* Twin bombs in Peshawar's old city
* Gunmen ambush police
* Progress in Swat offensive, army says
* Stocks end 1.51 percent up on Swat progress - dealers
By Alamgir Bitani
PESHAWAR, Pakistan, May 28 (Reuters) - Two bombs exploded in a market in the northwestern Pakistani city of Peshawar on Thursday, killing six people, and gunmen on rooftops ambushed police as they arrived at the scene.
Militant violence in nuclear-armed Pakistan, an important U.S. ally, has surged since mid-2007, with attacks on the security forces, as well as on government and Western targets, and the Taliban threatened more on Thursday. [ID:nSP322730]
Pakistan is vital for U.S. plans to defeat al Qaeda and cut support for the Afghan Taliban and the United States has been heartened by a military offensive against the Taliban in their Swat bastion, northwest of Islamabad.
But there have been eight militant attacks since the army began battling militants in the region in April and there is a danger the violence could erode public support for the campaign.
A short while after the bombs went off in Peshawar, a suicide bomber attacked a paramilitary post in another part of the city, killing three soldiers, a hospital official said. A wounded soldier said earlier five comrades had been killed.
The attacks came hours after the Pakistani Taliban claimed responsibility for a suicide car-bomb and gun attack in the city of Lahore on Wednesday that killed 24 people, saying it was revenge for the Swat offensive.
"We were looking for this target for a long time," Hakimullah Mehsud, a commander loyal to Pakistani Taliban chief Baitullah Mehsud, said by telephone.
In Peshawar, the two bombs were planted on motorbikes in the Storytellers Bazaar in the old city and caused extensive damage. Six people were killed and about 70 wounded, provincial government minister Bashir Ahmed Bilour told Reuters.
Soon afterwards, gunmen on rooftops began firing at police in lanes below. Television showed policemen firing back while colleagues strapped on bullet-proof vests. Police later said two gunmen had been killed and two suspects detained.
Shortly after the suicide bomber attacked the paramilitary post, a bomb went off in the northwestern town of Dera Ismail Khan, killing four people and wounding six, police said.
"MAJOR ATTACKS COMING"
The twin bomb and gun attack in Peshawar appeared to be the latest in a string of more sophisticated strikes in Pakistan.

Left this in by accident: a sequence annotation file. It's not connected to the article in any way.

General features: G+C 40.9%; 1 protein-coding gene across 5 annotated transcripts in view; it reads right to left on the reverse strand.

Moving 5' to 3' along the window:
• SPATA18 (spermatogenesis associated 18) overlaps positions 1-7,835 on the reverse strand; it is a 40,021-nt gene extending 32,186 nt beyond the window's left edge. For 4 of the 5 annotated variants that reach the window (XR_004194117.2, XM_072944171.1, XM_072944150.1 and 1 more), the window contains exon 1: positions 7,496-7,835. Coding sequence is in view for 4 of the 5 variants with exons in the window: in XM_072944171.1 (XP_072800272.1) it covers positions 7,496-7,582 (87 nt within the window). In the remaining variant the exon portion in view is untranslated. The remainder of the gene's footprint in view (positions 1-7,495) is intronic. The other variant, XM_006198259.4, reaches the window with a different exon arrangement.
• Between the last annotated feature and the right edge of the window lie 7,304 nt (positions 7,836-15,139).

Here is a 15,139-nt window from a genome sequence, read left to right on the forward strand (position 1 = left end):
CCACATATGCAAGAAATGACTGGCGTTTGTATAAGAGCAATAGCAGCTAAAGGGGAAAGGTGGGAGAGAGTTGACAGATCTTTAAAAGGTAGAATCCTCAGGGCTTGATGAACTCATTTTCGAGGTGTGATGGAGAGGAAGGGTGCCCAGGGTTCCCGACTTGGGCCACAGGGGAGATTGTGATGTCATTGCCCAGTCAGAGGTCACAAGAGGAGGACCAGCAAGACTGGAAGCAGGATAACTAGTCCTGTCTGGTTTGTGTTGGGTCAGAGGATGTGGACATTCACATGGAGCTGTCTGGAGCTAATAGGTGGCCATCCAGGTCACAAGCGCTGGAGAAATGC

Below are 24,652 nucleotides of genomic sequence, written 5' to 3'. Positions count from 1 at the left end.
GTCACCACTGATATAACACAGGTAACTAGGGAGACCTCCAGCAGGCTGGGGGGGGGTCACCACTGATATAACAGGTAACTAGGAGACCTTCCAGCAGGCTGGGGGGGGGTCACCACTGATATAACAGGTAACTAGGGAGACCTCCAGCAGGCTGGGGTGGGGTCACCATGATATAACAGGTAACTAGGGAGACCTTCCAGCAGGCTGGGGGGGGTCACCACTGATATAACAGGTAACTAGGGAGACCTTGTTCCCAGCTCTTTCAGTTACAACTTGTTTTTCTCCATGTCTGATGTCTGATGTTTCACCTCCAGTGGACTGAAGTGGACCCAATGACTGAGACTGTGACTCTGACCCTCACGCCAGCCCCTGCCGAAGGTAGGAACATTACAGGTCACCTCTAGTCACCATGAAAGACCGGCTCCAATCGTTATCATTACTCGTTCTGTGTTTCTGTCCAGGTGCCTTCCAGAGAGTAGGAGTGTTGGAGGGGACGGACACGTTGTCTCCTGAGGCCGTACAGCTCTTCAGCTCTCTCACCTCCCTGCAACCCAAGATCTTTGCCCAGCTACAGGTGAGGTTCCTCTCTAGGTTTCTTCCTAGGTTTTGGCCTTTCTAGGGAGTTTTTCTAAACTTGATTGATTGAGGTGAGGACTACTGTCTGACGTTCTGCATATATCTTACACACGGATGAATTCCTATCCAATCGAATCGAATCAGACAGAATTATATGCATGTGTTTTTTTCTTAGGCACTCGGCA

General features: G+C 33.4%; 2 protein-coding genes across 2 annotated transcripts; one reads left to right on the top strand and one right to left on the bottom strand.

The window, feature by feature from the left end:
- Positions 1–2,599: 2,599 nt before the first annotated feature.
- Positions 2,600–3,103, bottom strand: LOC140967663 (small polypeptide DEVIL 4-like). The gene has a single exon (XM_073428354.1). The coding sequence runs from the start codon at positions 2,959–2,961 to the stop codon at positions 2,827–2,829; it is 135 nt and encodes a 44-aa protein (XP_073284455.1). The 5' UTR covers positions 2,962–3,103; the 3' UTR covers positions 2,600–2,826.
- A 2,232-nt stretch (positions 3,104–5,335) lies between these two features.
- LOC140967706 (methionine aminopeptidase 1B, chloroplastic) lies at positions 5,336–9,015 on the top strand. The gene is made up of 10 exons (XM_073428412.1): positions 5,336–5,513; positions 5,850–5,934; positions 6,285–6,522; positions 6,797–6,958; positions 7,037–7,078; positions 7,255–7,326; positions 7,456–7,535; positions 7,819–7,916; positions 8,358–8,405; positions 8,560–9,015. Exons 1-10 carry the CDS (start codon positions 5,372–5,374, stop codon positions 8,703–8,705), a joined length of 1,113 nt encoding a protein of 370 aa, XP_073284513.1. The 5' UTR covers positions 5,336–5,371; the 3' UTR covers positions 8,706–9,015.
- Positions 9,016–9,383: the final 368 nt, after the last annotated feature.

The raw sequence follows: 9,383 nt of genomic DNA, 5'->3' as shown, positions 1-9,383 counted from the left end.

The army moved against the Taliban in their Swat valley stronghold after the militants had seized a district 100 km (60 miles) from the capital as a peace pact collapsed.
Taliban aggression and a perception the government was being distracted by political squabbling and failing to act to stop the militants had alarmed the United States and other Western allies. But vows from government and military leaders to defeat the Taliban with this offensive have ended the doubts for now. --------------------------------------------------------------- For a graphic please click on:
Soldiers had made progress in securing Swat's main town of Mingora, with a commander saying 70 percent of it had been cleared and the remainder to be secured in two or three days.
The fighting has worried investors in stocks over the past few weeks but the main index
ended 1.51 percent up at 7,297.62 higher on the army's progress, dealers said.
While the army's resolve has encouraged the United States and investors, the government has warned of militant reprisals.
Hakimullah Mehsud, speaking before the Peshawar blasts, warned of more violence. "We plan major attacks against government facilities in coming days and weeks," he told Reuters.
The government has ordered cities to be on alert.
"STRIKE SOLDIERS' KIDS"
The military released on Wednesday what it said was a tape of an intercepted telephone call between the Taliban spokesman in Swat, Muslim Khan, and an unidentified militant in which Khan says soldiers should be attacked.
"Strikes should be carried out on their homes so their kids get killed and then they'll realise," Khan said on the tape which was broadcast on media.
The unidentified man said orders had gone out to strike wherever possible.
Mohammad Naveed Khan, chief of police in North West Frontier Province, of which Peshawar is capital, was defiant. "The battle is on and we'll keep fighting," he told reporters.
The government posted a reward of 5 million rupees ($60,000) for the capture, dead or alive, of the Taliban leader in Swat, Fazlullah, and smaller bounties for 20 of his comrades.
The military says about 1,100 militants and about 60 soldiers have been killed in the fighting in the Swat region. There has been no independent confirmation of those estimates.
The offensive has sparked an exodus of 2.3 million people, according to provincial government figures, and the country faces a long-term humanitarian crisis which could also undermine public support for the fight against the Taliban. (Additional reporting by Kamran Haider, Faris Ali, Aizaz Mohmand, Zeeshan Haider and Augustine Anthony; Writing by Robert Birsel; Editing by Alex Richardson) (For more stories on Pakistan click on [ID:nSP102615])